5 Options for Philadelphia Phillies If They Don't Re-Sign Carlos Ruiz
Of course, in what essentially serves as a representation of this season for the Phils, "Chooch" has spent time on the disabled list just like many other key contributors.
But Ruiz’s future with the Phillies is not as crystal clear as that of some other members.
For one, Ruiz has a $5 million option that the team must decide to exercise for next season, or pay a $500,000 buyout. After having a career season prior to suffering from plantar fasciitis, there’s little chance that the team would pass on exercising this option.
However, this option will only pay Ruiz through next season. What happens after 2013? What kind of contract would the Phillies offer to a then 35-year-old catcher whose injury history may or may not have been lengthened by that point? What kind of competition will the Phils have from other teams attempting to sign Ruiz? Would the Phillies even offer Ruiz another contract?
If Ruiz has another season next year like the one he did this year, the team could have few other choices than to try and sign him past next season.
But with internal options available in the form of minor league catchers who are rising through the ranks, and both high- and low-cost free agents potentially on the market at that point, the team will also have options should they decide to go in a different direction.
Here are five options for the Phillies if they don’t re-sign Ruiz after next season.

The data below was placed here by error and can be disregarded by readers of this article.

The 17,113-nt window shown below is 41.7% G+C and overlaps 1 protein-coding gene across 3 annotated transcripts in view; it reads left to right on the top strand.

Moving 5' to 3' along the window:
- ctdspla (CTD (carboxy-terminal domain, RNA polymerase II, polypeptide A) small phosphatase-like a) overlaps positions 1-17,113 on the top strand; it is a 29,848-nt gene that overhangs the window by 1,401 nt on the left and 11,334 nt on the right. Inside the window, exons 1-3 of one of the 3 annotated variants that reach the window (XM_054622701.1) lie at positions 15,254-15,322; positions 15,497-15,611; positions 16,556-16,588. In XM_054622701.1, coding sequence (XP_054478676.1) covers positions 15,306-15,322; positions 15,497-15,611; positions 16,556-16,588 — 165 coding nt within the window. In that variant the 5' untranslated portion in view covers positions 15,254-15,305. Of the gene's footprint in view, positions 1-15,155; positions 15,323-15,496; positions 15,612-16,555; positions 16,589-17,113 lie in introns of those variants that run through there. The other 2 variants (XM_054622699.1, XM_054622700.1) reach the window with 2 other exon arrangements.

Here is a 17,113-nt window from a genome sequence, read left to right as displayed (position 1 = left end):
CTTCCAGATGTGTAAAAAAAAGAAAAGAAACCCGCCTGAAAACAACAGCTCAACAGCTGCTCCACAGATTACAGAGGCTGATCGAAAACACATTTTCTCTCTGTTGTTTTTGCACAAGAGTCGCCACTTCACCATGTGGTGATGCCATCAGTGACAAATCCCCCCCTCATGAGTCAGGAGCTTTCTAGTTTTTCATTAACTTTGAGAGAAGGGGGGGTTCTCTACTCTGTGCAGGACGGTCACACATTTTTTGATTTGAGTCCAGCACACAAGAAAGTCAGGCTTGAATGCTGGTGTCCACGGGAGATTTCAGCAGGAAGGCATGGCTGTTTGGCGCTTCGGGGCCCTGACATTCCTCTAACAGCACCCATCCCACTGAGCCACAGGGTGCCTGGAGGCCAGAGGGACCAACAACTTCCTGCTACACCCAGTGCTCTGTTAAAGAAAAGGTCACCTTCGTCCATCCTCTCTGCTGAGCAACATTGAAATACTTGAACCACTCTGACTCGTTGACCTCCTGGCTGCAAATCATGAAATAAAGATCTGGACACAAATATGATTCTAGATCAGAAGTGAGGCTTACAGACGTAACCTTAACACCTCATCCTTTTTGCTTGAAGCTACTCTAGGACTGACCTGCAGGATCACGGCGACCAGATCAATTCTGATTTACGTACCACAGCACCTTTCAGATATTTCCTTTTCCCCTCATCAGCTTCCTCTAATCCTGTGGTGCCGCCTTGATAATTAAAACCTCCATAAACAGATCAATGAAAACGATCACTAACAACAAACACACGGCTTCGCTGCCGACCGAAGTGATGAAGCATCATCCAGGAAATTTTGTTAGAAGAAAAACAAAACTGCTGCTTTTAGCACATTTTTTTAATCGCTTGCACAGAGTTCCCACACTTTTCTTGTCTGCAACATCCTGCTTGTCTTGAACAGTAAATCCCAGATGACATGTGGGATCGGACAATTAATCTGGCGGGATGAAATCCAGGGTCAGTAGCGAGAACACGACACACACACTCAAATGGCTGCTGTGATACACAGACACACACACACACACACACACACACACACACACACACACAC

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Valle is likely either going to be the Phillies’ catcher of the future or part of a trade package to fill a need at the Major League level.
The right-handed catcher is ranked at No. 7 among Phillies prospects by mlb.com and was promoted to Triple-A following the team’s acquisition of Tommy Joseph in the deal that sent Hunter Pence to the San Francisco Giants.
However, Joseph’s acquisition also means that Valle will have his work cut out for him if he wants to succeed Ruiz as the Phils’ starting catcher.
Valle batted just .218 in 22 games at Triple-A, with four home runs and 13 RBI in 78 at-bats. He also walked just two times after he was promoted to the next level.
Combining Double-A and Triple-A stats, Valle batted .253 with 17 home runs and 58 RBI, but had 114 strikeouts to just 13 walks.
His power at the plate could help him reach the Major Leagues, but his low batting average and walk totals will need to be improved during another season in the minors.
The fact that Valle has not been named as a September call-up yet—and that Steven Lerud was promoted after Brian Schneider landed on the disabled list—could signal that Valle needs more time in the minors before his big league debut.